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All about the CPK Blood Test
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What is the CPK Blood Test?
CPK (or creatine phosphokinase) is an enzyme that lives in your blood. Enzymes are complex proteins that help carry out functions all throughout your body. Your body needs enzymes to function properly.
The CPK test evaluates three different kinds of bodily enzymes:
- CPK-1 – which helps to handle bodily functions in the brain and lungs.
- CPK-2 – which helps to handle bodily functions in the heart.
- CPK-3 – which helps to handle bodily functions in the skeletal muscles.
Why would we want to see this enzyme activity?
When damage occurs in these parts of your body, CPK enzymes are dispatched to facilitate the problem and help induce your body to conduct healing procedures.
The CPK test analyzes your blood to look at the amount of CPK enzymes present in the body. This information can indirectly inform us of any damage that has taken place in these specific parts of the body.
CPK tests are most commonly ordered when certain conditions arise, such as:
- heart attacks
- crush injuries
- myocarditis (heart inflammation)
- muscular dystrophies
- brain injury
- lung damage
- pulmonary embolism (clot)
Before you decide to get a CPK test, check out this list of things that can interfere with the test results:
- Statin drugs for cholesterol
- antifungal medication
- intense exercise
- prolonged inactivity
- intramuscular injections
- recent surgeries
What if I Have Low CPK Test Results?
Though potentially less risky than high results, you’ll want to ask your doctor about bringing these up to normal.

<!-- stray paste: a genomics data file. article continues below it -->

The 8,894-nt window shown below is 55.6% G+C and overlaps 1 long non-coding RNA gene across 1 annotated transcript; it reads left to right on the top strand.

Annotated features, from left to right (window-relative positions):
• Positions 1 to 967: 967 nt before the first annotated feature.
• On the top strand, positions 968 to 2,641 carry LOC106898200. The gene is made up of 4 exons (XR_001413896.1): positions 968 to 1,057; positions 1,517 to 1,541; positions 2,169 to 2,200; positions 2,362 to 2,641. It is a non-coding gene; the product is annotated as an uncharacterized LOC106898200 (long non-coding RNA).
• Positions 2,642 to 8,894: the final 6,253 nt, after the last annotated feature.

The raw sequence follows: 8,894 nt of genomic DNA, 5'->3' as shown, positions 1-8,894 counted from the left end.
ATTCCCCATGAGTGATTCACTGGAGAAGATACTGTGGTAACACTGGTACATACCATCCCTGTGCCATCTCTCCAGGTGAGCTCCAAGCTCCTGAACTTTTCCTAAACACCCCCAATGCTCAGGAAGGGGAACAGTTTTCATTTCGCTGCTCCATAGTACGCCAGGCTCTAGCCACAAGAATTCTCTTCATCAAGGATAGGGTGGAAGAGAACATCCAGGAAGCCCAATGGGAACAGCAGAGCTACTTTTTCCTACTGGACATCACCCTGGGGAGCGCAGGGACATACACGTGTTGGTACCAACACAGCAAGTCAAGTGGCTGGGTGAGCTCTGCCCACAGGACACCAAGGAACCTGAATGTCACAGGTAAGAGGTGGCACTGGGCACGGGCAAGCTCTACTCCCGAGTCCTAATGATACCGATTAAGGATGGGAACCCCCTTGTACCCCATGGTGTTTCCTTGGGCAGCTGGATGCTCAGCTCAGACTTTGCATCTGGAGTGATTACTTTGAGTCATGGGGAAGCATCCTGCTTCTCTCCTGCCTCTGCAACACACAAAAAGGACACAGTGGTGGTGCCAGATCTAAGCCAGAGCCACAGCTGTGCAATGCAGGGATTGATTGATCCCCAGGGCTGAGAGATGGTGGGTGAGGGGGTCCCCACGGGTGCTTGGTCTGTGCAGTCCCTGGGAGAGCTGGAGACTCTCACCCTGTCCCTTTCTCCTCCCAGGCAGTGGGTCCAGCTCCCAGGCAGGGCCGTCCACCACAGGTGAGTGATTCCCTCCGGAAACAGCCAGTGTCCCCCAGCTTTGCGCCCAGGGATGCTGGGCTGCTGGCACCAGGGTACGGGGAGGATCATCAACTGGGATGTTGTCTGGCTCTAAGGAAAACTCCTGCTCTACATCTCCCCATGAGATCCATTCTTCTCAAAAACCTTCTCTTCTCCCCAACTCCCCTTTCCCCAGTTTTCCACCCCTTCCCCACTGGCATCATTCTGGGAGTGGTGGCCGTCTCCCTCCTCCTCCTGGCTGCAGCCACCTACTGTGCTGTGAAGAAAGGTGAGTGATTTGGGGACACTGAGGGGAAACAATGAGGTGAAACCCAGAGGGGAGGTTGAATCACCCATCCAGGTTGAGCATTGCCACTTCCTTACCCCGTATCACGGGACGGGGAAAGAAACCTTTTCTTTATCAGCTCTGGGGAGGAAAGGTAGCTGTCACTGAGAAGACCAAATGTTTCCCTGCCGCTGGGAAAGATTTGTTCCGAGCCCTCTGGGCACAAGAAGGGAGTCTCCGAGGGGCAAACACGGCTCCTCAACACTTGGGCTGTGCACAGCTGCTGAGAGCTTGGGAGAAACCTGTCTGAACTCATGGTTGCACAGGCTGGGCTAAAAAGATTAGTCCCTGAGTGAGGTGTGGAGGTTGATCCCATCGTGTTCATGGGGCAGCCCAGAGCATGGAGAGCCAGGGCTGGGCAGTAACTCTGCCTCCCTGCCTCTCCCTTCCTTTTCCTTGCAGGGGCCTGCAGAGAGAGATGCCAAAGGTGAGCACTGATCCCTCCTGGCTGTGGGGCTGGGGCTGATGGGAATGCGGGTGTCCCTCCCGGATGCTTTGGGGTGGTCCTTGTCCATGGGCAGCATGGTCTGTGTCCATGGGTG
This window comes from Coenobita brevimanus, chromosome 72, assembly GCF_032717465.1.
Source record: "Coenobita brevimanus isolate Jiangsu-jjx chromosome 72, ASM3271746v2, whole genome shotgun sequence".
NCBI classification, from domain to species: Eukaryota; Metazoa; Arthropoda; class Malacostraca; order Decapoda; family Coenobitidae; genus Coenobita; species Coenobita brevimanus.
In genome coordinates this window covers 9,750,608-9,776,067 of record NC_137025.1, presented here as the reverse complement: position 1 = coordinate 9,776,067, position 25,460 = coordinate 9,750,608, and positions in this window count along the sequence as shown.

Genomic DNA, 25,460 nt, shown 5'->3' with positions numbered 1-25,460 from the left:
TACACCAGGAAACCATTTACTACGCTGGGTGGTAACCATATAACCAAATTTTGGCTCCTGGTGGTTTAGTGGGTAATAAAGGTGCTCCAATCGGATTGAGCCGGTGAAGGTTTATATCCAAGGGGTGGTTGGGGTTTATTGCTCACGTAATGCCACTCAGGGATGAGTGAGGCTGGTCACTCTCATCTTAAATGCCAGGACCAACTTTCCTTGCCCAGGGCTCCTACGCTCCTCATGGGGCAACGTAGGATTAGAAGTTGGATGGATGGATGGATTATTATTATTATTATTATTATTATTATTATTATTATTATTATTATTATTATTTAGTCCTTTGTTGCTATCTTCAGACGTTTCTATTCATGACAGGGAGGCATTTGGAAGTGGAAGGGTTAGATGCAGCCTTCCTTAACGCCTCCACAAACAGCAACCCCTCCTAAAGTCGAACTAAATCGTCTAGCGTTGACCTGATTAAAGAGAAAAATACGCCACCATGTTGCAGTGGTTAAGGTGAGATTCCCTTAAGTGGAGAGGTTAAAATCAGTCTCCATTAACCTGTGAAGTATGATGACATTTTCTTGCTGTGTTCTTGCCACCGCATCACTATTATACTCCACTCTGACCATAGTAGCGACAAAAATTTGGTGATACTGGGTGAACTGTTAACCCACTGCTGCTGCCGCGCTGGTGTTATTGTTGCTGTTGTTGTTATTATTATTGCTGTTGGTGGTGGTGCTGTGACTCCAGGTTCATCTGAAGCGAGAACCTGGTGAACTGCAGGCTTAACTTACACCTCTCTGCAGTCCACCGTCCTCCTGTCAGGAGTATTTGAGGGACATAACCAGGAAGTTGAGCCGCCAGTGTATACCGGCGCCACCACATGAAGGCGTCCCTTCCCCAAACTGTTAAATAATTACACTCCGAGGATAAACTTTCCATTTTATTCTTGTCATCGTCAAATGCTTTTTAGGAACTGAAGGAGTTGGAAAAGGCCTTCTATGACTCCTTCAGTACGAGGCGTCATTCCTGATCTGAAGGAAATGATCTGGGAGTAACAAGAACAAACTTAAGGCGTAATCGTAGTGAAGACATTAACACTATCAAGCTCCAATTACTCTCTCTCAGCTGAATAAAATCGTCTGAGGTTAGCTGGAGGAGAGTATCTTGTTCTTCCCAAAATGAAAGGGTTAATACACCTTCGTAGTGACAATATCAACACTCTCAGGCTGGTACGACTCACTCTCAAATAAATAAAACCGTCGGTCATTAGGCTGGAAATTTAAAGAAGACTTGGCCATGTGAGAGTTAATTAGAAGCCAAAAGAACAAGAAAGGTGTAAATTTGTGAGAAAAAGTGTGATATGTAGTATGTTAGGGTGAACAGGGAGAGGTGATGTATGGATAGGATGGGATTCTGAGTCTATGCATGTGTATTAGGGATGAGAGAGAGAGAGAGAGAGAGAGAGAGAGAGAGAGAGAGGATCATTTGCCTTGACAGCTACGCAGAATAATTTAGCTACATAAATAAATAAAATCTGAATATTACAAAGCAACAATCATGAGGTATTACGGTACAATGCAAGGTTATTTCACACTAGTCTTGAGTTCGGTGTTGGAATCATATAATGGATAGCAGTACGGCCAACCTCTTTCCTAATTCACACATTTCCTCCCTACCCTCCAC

Low CPK values can signal potential connective tissue diseases, alcoholic liver disease or rheumatoid arthritis.
If the amount of CPK in your body is low, that means there is no significant injury or any reason for your body to need to respond by elevating CPK levels.
Thus, a low serum CPK value is frequently found in patients with connective tissue diseases
What if I have High CPK Test Results?
Having a high result on your CPK panel can signal potential damage to your internal organs.
As stated earlier, there are three forms of CPK. Any of these three can become elevated.
Below are brief summaries of each and what a high result can mean.
If you have elevated CPK-1
Since CPK 1 is normally found in the brain and lungs, elevated levels mean there is disharmony in these areas.
Potential conditions related to elevated CPK-1 include:
- Injury to the brain like stroke, inflammation or bleeding.
- The resulting damage from seizures
- pulmonary infarction (a form of extreme damage to the lungs)
If you have elevated CPK-2
CPK 2 handles the heart, so imbalances here can indicate potential issues with your heart.
Potential problems related to elevated CPK-2 include
- Injuries sustained by the heart (physical accident or drug-induced)
- Inflammation (due to a variety of causes)
- intense shocks (lighting, phone wires)
If you have elevated CPK-3 – CPK 3 mainly handles your muscles, so it will become elevated with any issues there.
Potential problems related to CPK-3 include:
- Muscle injuries
- stagnation of muscles for a long period
- drug induced injury
- chronic or acute inflammation
Much of the time our high results for CPK won’t mean much. Levels are typically raised after muscle injury. So many times the elevated enzymes will pass.
But it is important that you have help anaylzing whether your risk for other issues is real.
On getting the CPK test done
If you need to get the CPK test done, you’ll need to ask your doctor or you can order it online. The link will bring you to True Health Labs, which is an online blood test vendor.
Once you complete your test and get the results you are provided with a free phone or skype conversation where the lead doctor will go over your results and give you the information you need to take the next step in treatment.CPK Blood Test: What You Need to Know (High and Low Results) by admin